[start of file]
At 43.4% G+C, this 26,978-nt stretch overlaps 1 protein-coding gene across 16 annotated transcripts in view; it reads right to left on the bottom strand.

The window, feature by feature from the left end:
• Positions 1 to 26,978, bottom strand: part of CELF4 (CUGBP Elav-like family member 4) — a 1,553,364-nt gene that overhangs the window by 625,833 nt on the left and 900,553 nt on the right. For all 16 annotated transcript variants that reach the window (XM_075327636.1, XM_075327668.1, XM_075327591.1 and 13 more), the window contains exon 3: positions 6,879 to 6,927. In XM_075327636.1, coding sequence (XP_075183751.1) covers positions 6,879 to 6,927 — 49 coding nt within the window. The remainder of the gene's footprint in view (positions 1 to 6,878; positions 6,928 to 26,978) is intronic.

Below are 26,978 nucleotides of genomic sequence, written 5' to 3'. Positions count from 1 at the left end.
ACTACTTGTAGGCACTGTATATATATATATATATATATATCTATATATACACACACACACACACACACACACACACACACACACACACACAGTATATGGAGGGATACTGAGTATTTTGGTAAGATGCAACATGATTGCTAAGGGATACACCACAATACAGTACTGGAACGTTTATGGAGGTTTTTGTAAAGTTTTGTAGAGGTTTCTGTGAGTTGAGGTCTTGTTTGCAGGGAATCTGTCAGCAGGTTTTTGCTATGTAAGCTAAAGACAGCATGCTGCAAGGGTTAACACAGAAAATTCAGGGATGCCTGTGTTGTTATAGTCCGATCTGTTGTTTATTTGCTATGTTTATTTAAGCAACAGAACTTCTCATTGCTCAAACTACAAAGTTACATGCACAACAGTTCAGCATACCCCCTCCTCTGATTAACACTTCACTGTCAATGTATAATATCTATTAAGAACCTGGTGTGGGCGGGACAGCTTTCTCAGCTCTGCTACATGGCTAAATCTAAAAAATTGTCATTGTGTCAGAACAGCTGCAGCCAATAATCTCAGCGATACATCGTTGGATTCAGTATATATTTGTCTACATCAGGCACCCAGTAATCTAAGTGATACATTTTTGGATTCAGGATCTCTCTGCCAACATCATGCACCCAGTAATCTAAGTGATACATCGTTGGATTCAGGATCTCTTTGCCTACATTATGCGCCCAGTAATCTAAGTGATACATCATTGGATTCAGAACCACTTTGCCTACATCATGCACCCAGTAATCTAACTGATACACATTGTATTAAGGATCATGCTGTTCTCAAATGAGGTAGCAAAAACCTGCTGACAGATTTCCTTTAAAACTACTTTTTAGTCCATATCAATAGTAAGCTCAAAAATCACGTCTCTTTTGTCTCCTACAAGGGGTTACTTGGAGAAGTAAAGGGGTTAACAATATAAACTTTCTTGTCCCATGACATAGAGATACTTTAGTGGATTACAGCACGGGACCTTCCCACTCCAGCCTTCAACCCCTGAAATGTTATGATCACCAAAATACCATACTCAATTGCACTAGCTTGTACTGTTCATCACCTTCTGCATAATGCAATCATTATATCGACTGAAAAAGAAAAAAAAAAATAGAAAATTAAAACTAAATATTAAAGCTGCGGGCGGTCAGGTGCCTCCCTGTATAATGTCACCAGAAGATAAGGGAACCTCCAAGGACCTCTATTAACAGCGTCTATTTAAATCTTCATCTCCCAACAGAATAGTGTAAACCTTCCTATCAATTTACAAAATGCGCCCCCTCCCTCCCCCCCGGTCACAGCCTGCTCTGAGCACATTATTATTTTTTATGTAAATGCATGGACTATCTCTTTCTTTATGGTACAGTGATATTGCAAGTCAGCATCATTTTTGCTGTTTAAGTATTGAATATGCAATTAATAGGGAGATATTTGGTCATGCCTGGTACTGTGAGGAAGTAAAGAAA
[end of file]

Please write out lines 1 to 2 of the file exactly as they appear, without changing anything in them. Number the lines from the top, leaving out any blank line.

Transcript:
At 43.4% G+C, this 26,978-nt stretch overlaps 1 protein-coding gene across 16 annotated transcripts in view; it reads right to left on the bottom strand.

The window, feature by feature from the left end: